Is there a crisis?
Is this as bad as you've ever seen it in your lifetime?
Is there a major crisis between the police and the communities that they're meant to police?
And what can you do to reform and change that?
LYNCH: Well, it's a very important issue. It's one of my top priorities as attorney general. It's focusing on this issue of community trust with
And I think it is a serious issue. A lot of the things that you talk about are visible today because, quite frankly, we have visibility into
situations that we didn't always have.
The witness with the cell phone, the security camera, these things are giving us visibility into events. And, frankly, they're making them part
of a dialogue that is very painful but very important and very necessary.
AMANPOUR: Are you saying the visibility is more prevalent or the action is more prevalent?
LYNCH: I think if you talk to people who live in communities that deal with these issues all the time, they will say to you that what these videos
are showing us now is what people in many minority communities have been talking about for years and what they've been describing for years.
But they haven't been believed. They have been dismissed mainly because people don't want to believe that law enforcement can overstep. And of
course, it's not every law enforcement officer.
But when it happens, the impact it has, the gash that it leaves in the web of trust that we need in order for everyone to feel safe is tremendous.
And so that's why these incidents resonate so deeply. I think we're at a point now similar to 50 years ago with the civil rights movement.
And in fact, the televising of the police dogs and the fire hoses on young people then was a motivating factor and a wake-up call, really, for people
within the U.S. and outside the U.S., to really face the issues of racial unrest in America.
Similarly, we're at a situation where, viewing these videos, viewing these incidents of misconduct, of deaths occurring, hard as they are to see, it's
giving us an opportunity to talk about this.
And, frankly, it's giving law enforcement the opportunity to step forward to be accountable and talk about what is and is not effective policing.
AMANPOUR: You're African American. Your predecessor was African American.
Is it important that you have that background while so much of your domestic Justice Department work is taken up with this struggle?
LYNCH: I think that my background is important not only as an African American but also someone who's been a prosecutor for over 20 years. I've
worked with police. I've worked with agents. I've also worked with communities who have dealt with these issues over the years that I've been
involved in law enforcement.
And I've had the privilege of seeing communities actually come together because it can be done. It takes commitment from both sides.
Law enforcement has to be willing to examine its actions, its role in these events, the type of training that goes on and, frankly, impose a level of
first-line accountability that everyone expects from people with the type of power and responsibility that we in law enforcement have.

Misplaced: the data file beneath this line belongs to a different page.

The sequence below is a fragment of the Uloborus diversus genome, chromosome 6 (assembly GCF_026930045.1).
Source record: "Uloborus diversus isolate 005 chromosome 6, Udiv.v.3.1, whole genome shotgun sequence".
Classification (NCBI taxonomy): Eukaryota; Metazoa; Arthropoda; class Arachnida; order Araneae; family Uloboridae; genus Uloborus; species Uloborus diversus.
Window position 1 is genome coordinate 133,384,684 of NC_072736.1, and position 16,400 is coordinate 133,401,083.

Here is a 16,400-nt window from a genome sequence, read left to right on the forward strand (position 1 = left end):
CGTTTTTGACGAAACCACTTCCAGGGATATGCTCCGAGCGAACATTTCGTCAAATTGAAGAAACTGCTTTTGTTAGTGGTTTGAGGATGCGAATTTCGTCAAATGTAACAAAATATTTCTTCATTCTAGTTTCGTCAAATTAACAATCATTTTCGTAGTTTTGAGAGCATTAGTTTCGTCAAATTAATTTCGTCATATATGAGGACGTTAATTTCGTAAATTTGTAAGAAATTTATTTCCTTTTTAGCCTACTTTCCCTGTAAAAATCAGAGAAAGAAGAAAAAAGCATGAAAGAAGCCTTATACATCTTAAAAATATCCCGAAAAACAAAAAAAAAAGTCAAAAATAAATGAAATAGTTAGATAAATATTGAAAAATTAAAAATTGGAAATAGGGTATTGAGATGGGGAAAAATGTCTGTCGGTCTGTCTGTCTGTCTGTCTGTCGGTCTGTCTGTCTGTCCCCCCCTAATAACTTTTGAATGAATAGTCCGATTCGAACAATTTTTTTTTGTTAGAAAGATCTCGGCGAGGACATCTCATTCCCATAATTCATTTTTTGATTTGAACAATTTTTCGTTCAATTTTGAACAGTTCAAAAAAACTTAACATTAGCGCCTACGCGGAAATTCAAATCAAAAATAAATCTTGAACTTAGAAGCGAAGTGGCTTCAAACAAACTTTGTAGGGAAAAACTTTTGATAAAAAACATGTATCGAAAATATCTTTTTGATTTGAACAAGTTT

AMANPOUR: Here in Davos, just to switch gears for a moment, everybody is talking about Iran and its reemergence into certainly the international
market but onto the international stage as well.
You were very fundamentally involved in the prisoner swap and deciding which and how and whether prisoners, who had been convicted in the United
States, could be freed. They say that the Justice Department initially didn't want to do that.
Is that true?
LYNCH: Well, what I will say is that it was a very, very important negotiation that was ongoing. We were certainly committed to the goal of
obtaining the release of the Americans who had been held unjustly in Iran.
Certainly as part of that process, which we were part of, it was our responsibility to raise every issue and debate every point so that we
could, in fact, have the best process possible.
AMANPOUR: Particularly on the prisoners.
Did you have to decide which ones?
Because there are more that the Iranians want released. You released, you approved seven.
What were you looking for to allow these to go?
LYNCH: Well, I think what's important to note about the negotiations and the deal ultimately is that the seven defendants, of six Iranian Americans
and one Iranian, who ultimately were part of this transaction, were essentially charged with violations of the U.S.-Iran embargo and other
They were not charged with violent crime. They were not charged with terrorism.
LYNCH: And so as part of this unique situation, this one-time exchange, they were part of the consideration for getting our American citizens out.
AMANPOUR: The President of the United States, for all his administration, has tried to get sensible gun control past Congress. He hasn't been able
to do it. He now wants to take executive action. Guns are killing more people in America than terrorism does.
Do you think he can actually change -- can it be a game-changer, the executive action?
What can he really achieve with that?
LYNCH: I think we can achieve a great deal with the actions that were announced a few weeks ago. The recommendations that I made to the
president, essentially to promulgate guidance on who actually should be a licensed firearms dealer and, therefore, have to submit their customers to
background checks, closing a loophole in who can buy certain kinds of weapons, if you use a legal entity, a trust, and also clarifying who has to
report when this valuable commodity is lost or stolen in transit, will, in fact, go a long way toward keeping guns out of the hands of people who are